The FHA 203(k) loan eligibility requirements are similar to those for FHA loans. The minimum down payment is 3.5% for applicants with credit scores of at least 580. A 10% down payment is applicable for those with scores between 500 and 579.
USDA loans: The house you want to buy must be in a rural area with less than 35,000 inhabitants to be eligible for a USDA loan.
VA loans: Military personnel are the only ones who can apply for VA loans.
Fannie and Freddie loans: All that is necessary to get accepted for a conventional or Fannie and Freddie loan is a 3% down payment.
FHA loans: FHA loans provide some of the most flexible conditions regarding credit score, down payment and debt-to-income ratio.
FHA 203(k) loans: You can use an FHA 203(k) loan to improve a fixer-upper that you already own.
California Homebuyer Programs
Besides government-backed federal loans, California residents are eligible for many programs designed to help make homeownership a reality.
MyHome Assistance Program
MyHome Assistance Program offers FHA loans and conventional loans of up to $10,000 as down payment assistance through approved lenders for first-time homebuyers. You must own the property as your primary residence and must successfully complete a homebuyer education counseling session to be eligible.
First Home Mortgage Program
For first-time homebuyers, the Home Ownership Program (HOP) offers a second mortgage loan with assistance of up to $85,000 or 20% of the property price, whichever is smaller. It also provides closing or down payment assistance, as well as interest-free loans with delayed payments.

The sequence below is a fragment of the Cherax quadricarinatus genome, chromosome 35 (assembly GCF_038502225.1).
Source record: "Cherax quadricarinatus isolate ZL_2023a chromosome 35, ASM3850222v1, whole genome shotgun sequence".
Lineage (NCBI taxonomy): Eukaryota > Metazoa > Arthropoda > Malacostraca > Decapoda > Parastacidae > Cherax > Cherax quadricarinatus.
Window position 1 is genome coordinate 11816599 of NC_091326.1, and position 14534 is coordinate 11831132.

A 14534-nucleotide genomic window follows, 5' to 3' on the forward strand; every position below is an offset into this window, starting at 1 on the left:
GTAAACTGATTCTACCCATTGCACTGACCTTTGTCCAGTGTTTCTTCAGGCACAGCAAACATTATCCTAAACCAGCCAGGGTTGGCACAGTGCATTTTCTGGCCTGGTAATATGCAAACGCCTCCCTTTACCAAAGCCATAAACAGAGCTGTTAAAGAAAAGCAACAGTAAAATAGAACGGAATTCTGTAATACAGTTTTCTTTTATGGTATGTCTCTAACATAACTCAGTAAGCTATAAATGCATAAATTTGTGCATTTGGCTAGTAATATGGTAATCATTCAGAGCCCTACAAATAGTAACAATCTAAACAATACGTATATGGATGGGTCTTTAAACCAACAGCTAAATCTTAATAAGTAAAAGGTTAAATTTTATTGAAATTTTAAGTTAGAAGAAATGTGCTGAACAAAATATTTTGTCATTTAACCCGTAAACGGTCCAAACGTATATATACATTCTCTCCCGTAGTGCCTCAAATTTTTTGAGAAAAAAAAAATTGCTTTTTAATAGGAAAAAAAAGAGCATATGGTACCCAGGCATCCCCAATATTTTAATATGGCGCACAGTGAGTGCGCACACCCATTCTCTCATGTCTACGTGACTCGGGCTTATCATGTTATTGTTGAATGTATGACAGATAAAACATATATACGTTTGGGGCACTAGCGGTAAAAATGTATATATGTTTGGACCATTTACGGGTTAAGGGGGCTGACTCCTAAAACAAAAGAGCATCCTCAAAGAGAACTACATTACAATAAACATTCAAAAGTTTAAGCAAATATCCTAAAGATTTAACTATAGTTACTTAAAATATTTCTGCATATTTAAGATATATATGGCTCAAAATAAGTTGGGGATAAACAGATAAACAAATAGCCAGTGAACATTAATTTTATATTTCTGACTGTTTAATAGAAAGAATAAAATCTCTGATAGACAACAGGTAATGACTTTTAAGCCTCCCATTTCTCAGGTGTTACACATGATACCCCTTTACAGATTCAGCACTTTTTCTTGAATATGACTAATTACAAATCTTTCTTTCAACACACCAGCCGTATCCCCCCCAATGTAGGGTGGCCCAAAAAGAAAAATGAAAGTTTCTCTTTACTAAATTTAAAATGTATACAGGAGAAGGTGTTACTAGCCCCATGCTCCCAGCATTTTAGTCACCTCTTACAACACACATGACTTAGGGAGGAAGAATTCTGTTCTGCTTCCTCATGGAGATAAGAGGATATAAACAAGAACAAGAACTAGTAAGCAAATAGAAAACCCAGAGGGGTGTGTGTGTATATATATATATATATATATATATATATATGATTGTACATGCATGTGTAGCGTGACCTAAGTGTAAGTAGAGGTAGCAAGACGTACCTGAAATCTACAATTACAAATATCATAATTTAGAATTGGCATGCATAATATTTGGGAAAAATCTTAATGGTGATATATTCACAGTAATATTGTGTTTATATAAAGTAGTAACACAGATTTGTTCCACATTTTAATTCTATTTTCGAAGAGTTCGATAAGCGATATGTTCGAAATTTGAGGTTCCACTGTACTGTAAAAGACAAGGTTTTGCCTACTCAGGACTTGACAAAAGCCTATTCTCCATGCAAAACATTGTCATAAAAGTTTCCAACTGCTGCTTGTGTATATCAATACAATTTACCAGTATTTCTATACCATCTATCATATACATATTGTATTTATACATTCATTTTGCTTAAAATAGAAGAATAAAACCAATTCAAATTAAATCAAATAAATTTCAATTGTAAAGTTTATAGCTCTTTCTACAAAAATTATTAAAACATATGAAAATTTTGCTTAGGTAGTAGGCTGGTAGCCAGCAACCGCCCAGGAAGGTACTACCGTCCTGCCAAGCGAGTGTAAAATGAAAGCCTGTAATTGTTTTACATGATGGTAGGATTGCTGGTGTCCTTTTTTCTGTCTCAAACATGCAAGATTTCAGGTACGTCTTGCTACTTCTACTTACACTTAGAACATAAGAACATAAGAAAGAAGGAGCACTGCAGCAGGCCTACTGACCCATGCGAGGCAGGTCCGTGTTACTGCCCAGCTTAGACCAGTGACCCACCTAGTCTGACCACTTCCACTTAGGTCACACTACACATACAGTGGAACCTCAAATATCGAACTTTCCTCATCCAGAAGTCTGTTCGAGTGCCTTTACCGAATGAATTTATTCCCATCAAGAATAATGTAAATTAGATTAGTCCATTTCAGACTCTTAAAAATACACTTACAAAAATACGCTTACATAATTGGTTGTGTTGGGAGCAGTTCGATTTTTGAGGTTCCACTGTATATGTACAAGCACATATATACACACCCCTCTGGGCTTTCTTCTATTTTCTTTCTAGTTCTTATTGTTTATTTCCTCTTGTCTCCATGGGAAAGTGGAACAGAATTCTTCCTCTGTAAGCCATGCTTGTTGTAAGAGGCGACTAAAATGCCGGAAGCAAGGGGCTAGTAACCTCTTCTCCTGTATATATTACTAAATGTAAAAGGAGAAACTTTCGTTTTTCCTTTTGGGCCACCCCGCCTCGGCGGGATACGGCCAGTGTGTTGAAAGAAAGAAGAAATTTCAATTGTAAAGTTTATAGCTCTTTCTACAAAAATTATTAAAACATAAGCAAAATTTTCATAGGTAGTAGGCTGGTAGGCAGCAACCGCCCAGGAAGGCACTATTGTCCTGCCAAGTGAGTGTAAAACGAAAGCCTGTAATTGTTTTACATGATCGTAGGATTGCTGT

HUD Resources California
The U.S. Department of Housing and Urban Development provides California homebuyers with many programs to help them own a house. These include programs from the California Housing Finance Agency (CalHFA), CalVet Home Loans, homeownership assistance from Community contacts and Habitat for Humanity and more.
FAQs for First-Time Homebuyer Programs in California
To help you get started on the path to homeownership, MoneyGeek has given answers to some commonly asked questions about first-time homebuyer programs in California.
- CalHFA. "MyHome Assistance Program." Accessed September 26, 2022.
- U.S. Department of Agriculture. "Rural Development Single Family Housing Direct Loan Program." Accessed September 26, 2022.
- U.S. Department of Agriculture. "Single Family Housing Direct Home Loans." Accessed September 26, 2022.
- U.S. Department of Agriculture. "Single Family Housing Guaranteed Loan Program." Accessed September 26, 2022.
- U.S. Department of Agriculture. "Single Family Housing Repair Loans and Grants." Accessed September 26, 2022.
- U.S. Department of Housing and Urban Development. "203(k) Rehab Mortgage Insurance." Accessed September 26, 2022.
- U.S. Department of Housing and Urban Development. "FHA Mortgage Limits." Accessed September 26, 2022.
- U.S. Department of Housing and Urban Development. "Homeownership Assistance: California." Accessed September 26, 2022.